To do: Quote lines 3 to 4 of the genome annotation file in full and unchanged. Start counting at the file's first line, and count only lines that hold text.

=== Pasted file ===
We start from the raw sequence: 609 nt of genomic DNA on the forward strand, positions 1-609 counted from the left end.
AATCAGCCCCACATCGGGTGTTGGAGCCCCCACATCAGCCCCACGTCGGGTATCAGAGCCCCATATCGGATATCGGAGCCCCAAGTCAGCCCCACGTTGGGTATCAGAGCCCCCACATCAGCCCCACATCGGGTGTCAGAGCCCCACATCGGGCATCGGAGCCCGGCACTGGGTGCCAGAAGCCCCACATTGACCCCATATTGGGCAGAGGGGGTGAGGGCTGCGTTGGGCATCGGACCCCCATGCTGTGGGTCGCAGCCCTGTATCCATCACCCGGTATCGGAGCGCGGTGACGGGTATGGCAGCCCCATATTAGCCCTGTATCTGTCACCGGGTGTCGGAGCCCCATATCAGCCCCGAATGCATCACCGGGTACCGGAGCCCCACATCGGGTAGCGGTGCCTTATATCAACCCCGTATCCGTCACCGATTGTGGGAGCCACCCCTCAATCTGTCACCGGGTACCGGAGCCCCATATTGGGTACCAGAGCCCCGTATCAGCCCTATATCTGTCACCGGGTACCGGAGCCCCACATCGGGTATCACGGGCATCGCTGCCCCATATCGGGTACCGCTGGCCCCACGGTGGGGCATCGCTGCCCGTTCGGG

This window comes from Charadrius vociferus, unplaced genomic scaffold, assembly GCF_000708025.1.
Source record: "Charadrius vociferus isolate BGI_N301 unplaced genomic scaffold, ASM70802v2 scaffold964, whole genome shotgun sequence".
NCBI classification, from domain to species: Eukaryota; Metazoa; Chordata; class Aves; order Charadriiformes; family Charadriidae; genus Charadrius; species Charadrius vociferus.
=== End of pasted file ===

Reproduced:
This window comes from Charadrius vociferus, unplaced genomic scaffold, assembly GCF_000708025.1.
Source record: "Charadrius vociferus isolate BGI_N301 unplaced genomic scaffold, ASM70802v2 scaffold964, whole genome shotgun sequence".